Indian mascots are positive
Did Mike Littwin hijack Ken Rosenthal's column on Oct. 24? I thought the sports page was free of liberal preaching and politically correct opinion when Littwin mercifully departed for the Today section.
Rosenthal should lighten up a little. Atlanta, Cleveland and other cities with Indians for mascots and team names are not disparaging them. These teams use those mascots for their positive qualities -- bravery, wiliness and independence, to name a few.
If Rosenthal had his way, every team would have banal names like Stars, Reds, Blues, Easts, Wests, etc. If you play into the hands of the hypersensitive, politically correct crowd, they will object to most of the team names because they exploit animals or use evil white European men as symbols.
Finally, getting rid of Indian team names will not improve the plight of American Indians one bit. The entire campaign is symbolism over substance. After tossing and turning in your sleep over the unfairness of it all, Mr. Rosenthal, you can really help American Indians by sending them a charitable contribution or by gambling a little in one of their casinos.
Paul D. Rogers
Mascots demean dignity
Ken Rosenthal was right on target to highlight the racist logos of the Atlanta Braves and Cleveland Indians. These logos and gestures such as the tomahawk chop demean the dignity of Native American people. Native Americans are real people -- not Disney-like mascot symbols like Tar Heels or Hoyas and not animals like Orioles or Terrapins.
As Rosenthal stated, such racism would never be tolerated if it were leveled against African Americans or Jews. Can you imagine the outrage among the public if an expansion team tried to enter Major League Baseball with the name "New York Fighting Jews" or "Chicago Blacks?"
Washington Redskins, Cleveland Indians and Atlanta Braves are less offensive. The difference between Native Americans and African Americans or Jews is that they make up barely 1 percent of the U.S. population, and compared with the other two groups have virtually no political power. Should population or political clout determine the level of tolerance we are willing to give to racist imagery?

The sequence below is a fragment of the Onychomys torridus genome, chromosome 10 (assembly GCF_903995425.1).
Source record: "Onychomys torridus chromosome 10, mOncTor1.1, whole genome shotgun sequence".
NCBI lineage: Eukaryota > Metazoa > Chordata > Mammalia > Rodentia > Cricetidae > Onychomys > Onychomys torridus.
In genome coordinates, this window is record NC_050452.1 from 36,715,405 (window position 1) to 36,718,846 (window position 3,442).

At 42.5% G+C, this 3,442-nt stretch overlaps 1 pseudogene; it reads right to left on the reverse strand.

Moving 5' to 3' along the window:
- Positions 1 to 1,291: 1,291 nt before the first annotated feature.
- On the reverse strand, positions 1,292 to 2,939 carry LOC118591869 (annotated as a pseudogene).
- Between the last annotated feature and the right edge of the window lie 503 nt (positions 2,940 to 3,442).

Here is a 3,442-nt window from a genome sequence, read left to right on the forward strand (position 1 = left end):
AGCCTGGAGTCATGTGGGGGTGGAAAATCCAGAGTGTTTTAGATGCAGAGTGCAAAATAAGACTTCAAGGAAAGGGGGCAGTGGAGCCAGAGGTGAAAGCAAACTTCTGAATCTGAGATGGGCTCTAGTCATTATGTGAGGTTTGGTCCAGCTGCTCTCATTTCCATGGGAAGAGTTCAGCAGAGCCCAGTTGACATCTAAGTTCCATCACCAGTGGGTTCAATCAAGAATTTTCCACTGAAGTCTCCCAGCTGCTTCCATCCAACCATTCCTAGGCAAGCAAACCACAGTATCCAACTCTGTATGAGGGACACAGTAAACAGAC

Jonathan P. Luna
Back to reality
Ken Rosenthal's column regarding the Native American sensitivity to Chief Wahoo has inspired me beyond imagination. I am an unemployed, Irish-American truck driver's son from Ames, Iowa. Until Rosenthal's column, I had been spending my abundance of time attempting to stay mentally and physically fit in hopes of soon returning to work a stronger contributor than before. Attending Pope John Paul II's visit and the Million Man March have assisted me in this endeavor.
Rosenthal's column has inspired me to take my act on the road. When Notre Dame visits Boston College, I need to organize a protest against that "green little man with the funny hat and shoes!" That fist-flinging mascot has got to go! Unite, my Irish-American brothers and sisters!
On second thought, I think I'll watch the World Series, and be thankful that I live in a country that allows protests, marches and parades. Then, I'll get up and go look for a job.
James K. Ryan
Regan didn't deserve firing
The firing of Phil Regan as Orioles manager was unjust. He should have at least been given another year to manage. Being a first-year manager, he was bound to make mistakes, but they were minimal, and overall, he did a good job.
Blaming him for the Orioles' disappointing season was wrong. The blame goes to the preseason moves that were made. Letting go of Lee Smith, Mark McLemore, Mike Devereaux, Tim Hulett, etc., was a mistake. Replacing them with a group of players who did practically nothing was a bigger error. With injuries to key players such as Jeffrey Hammonds, Mark Eichhorn, Leo Gomez, Ben McDonald and Chris Hoiles, it's a wonder the Orioles fared as well as they did.
Regan deserved a better fate. As he said in one of his last statements, "I did the best with what I had." How true.
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